Promotional material from the 1994 V&A exhibition 'Streetstyle: From Sidewalk to Catwalk'.

Not only a popular outfit for successive generations, the zoot suit has also become included in the institutional fashion canon. When I worked as curator of 20th century dress at the Victoria and Albert Museum (1991-99), I was one of the curators of the Streetstyle: From Sidewalk to Catwalk exhibition (1994) - the first time sub-cultural dress was collected and exhibited within a museum. Pre-internet and with no budget to travel, I was unable to source an original zoot suit, which was a cause of much anxiety. It was vital historically that the style was represented, and zoot suits were the first in the planned chronological sequence of sub-cultures that an exhibition visitor would experience. Our solution was to invite Chris Sullivan to commission a revival-style suit from his own tailor. I wish I had known then about Roger Burton’s extraordinary Contemporary Wardrobe collection, just a few tube-stops away, that housed one of these rare suits! More recently, Los Angeles County Museum of Art (LACMA) purchased a zoot suit, paying a staggering $80,000 at auction, which was exhibited in their seminal Reigning Men exhibition (2016).

Replica zoot suit, designed by Chris Sullivan and made by Chris Ruocco tailors in 1994, displayed with 1940s shoes. Exhibited in Streeststyle: From Sidewalk to Catwalk (V&A, 1994) and now part of the museum’s permanent collection. The height-adjustable mannequins were designed to provide the proportion of a head, with an abstract metal-cut out, that actively avoided fashionable conventions of beauty, race and gendered identities.
Conveying both pride and unabashed conspicuous consumption, wearing zoot suits was an unprecedented refusal to be subservient, second-class citizens.

Today, across the globe many ethnic minority peoples are bearing the brunt of the coronavirus crisis, occupying frontline jobs, and those without work facing the worst of food and other essentials shortages. Time and time again, we see the general public turning upon people of colour in times of crisis, with many Chinese expats and students experiencing racist abuse because of COVID-19’s genesis in China (a situation clearly not helped by President Trump inaccurately defining the outbreak as the ‘Chinese virus’). And, yet again, there are reports of police being especially heavy-handed with people of colour, as seen on this viral video from 10 April 2020, which shows a man being forcibly removed from a Philadelphia bus for not wearing a face mask. In the 1940s, sub-cultural style provided an audacious challenge to the mainstream: today, the distinctions of fashion are less overt. The final piece in this Fashion in a Time of Crisis series will explore the social, industrial and stylistic legacy of the coronavirus, although we are bound to experience the effects for years to come.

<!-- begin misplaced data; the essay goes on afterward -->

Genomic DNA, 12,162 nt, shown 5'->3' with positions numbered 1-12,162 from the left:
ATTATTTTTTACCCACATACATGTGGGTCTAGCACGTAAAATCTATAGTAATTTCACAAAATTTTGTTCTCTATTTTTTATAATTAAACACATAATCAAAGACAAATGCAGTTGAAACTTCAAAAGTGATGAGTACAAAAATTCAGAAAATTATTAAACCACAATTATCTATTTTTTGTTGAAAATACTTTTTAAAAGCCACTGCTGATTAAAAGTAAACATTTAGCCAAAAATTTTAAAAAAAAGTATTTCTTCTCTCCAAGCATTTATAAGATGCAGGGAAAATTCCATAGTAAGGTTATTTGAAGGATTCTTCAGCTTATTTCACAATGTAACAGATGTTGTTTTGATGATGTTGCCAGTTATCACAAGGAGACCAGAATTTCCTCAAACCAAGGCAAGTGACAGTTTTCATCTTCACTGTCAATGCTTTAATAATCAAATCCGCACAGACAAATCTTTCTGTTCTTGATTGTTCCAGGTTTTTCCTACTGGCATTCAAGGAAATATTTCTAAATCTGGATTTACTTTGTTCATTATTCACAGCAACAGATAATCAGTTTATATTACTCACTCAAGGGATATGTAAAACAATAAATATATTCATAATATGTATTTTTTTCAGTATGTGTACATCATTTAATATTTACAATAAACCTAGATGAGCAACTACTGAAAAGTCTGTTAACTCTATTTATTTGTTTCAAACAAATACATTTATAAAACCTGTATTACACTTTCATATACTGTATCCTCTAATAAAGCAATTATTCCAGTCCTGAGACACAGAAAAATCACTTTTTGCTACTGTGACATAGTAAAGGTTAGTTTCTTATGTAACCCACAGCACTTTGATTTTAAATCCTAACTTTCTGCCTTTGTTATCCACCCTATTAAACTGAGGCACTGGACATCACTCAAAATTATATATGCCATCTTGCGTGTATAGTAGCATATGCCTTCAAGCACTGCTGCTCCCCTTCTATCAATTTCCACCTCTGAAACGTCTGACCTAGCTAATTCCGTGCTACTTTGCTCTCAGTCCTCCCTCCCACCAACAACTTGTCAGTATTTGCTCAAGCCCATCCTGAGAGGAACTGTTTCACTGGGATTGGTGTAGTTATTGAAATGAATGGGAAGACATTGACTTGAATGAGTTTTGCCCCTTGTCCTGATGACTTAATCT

[1] X, Malcolm and Haley, Alex [1964] 2007. The Autobiography of Malcolm X with the assistance of Alex Haley. Penguin

[2] Little worked as a barman, pimp, hustler and drug dealer before converting to Islam in prison, changing his name to El-Hajj Malik El-Shabazz, and becoming an American Muslim minister and human rights activist. He was best known as Malcolm X.